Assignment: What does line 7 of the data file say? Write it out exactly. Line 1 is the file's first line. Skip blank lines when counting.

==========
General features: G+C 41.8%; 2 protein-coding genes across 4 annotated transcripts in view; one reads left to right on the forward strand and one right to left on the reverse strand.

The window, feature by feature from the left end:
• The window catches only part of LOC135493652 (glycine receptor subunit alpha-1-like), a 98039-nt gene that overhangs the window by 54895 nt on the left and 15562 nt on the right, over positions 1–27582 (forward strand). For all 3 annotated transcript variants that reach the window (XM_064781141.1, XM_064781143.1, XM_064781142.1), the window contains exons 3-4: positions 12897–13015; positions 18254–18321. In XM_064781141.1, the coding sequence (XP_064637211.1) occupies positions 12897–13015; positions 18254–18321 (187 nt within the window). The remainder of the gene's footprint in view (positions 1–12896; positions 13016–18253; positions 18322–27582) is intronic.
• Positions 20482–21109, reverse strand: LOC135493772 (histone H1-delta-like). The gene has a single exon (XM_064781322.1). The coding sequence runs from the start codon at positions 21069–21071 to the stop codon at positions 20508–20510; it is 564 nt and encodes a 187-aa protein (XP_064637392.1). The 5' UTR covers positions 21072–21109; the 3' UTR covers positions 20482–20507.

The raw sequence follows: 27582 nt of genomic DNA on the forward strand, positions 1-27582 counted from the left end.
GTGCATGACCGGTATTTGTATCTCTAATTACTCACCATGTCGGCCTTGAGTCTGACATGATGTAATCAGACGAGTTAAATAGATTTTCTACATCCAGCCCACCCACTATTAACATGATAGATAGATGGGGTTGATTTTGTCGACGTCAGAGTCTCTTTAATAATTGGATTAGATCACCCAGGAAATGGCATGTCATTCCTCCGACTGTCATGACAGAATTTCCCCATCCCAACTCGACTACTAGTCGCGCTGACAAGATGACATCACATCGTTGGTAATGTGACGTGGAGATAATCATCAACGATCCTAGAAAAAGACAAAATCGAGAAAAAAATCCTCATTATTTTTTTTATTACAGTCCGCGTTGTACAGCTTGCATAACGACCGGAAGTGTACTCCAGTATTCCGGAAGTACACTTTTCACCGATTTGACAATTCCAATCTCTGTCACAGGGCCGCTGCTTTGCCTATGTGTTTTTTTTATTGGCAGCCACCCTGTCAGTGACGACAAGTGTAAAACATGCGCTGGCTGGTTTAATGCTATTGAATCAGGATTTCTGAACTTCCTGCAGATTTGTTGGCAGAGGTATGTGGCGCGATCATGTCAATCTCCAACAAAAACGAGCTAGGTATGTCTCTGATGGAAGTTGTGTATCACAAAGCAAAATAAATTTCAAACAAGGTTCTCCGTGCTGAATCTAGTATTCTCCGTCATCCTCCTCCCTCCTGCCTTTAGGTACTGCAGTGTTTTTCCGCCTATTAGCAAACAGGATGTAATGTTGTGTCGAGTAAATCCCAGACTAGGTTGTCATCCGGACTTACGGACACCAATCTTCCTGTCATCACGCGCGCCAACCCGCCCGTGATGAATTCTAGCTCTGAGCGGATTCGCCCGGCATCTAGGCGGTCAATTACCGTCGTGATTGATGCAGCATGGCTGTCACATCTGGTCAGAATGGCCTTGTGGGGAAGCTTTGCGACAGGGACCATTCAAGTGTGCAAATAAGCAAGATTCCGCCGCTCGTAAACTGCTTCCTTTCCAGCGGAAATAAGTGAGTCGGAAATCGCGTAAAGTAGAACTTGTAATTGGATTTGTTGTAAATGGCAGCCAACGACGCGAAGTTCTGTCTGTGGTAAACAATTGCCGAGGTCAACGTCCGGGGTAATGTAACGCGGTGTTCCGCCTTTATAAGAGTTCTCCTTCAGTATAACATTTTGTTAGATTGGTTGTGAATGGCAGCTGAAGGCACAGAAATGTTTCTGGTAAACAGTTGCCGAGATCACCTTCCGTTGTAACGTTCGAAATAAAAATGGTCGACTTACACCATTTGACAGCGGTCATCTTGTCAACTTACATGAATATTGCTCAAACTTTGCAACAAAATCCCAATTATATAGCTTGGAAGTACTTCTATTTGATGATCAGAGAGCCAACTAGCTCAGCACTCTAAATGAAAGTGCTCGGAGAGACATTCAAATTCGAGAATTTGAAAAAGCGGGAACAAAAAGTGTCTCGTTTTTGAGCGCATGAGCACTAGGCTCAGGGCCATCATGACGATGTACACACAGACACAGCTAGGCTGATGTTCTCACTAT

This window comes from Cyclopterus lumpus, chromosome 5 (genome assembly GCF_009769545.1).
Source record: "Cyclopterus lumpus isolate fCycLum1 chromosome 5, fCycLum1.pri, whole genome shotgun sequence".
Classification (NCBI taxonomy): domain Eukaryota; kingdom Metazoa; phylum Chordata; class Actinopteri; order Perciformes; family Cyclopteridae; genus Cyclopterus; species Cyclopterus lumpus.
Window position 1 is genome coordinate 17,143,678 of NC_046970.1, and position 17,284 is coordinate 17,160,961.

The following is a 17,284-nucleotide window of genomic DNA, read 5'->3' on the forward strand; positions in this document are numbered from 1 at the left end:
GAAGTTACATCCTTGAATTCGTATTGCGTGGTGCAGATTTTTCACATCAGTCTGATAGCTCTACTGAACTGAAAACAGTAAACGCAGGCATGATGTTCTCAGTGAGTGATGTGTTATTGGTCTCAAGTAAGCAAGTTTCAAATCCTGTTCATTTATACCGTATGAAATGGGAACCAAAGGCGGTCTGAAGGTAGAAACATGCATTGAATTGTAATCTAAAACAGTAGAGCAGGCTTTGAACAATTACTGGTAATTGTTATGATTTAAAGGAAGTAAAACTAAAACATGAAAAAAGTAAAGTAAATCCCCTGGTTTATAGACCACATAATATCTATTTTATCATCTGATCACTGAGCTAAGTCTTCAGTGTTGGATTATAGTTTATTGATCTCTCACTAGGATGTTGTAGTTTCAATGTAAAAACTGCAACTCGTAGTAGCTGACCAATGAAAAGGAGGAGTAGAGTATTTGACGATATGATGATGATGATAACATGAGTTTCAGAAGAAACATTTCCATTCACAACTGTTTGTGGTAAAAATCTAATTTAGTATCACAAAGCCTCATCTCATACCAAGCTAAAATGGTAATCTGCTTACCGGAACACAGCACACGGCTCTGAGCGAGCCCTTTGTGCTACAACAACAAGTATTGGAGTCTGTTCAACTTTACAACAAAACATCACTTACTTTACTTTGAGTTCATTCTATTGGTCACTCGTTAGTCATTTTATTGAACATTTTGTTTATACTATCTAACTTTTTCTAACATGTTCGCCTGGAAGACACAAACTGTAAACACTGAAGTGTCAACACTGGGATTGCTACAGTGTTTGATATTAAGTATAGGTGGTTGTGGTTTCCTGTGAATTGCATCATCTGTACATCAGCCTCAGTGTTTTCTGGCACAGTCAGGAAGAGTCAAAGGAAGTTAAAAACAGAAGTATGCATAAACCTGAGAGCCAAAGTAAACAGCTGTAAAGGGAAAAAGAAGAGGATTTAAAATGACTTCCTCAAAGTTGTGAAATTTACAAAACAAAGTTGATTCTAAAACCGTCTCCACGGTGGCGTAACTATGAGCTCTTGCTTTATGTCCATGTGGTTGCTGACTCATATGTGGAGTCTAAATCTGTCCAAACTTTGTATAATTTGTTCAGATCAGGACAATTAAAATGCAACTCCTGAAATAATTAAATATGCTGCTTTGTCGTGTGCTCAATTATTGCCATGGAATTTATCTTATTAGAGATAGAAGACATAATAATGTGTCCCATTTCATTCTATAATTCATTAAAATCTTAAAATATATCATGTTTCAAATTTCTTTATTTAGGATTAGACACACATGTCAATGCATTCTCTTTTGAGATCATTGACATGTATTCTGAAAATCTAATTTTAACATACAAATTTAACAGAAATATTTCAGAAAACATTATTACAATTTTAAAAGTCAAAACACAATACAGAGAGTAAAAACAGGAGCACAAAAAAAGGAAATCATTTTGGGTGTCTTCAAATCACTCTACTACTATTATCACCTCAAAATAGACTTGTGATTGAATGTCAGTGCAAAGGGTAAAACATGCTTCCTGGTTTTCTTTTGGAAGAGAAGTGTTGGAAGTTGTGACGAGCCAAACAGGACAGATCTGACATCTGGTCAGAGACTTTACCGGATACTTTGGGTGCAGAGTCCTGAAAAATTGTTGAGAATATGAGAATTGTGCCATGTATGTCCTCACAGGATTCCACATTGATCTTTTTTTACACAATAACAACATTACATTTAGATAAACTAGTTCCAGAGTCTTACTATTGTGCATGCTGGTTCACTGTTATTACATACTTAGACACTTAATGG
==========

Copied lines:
This window comes from Cyclopterus lumpus, chromosome 5 (genome assembly GCF_009769545.1).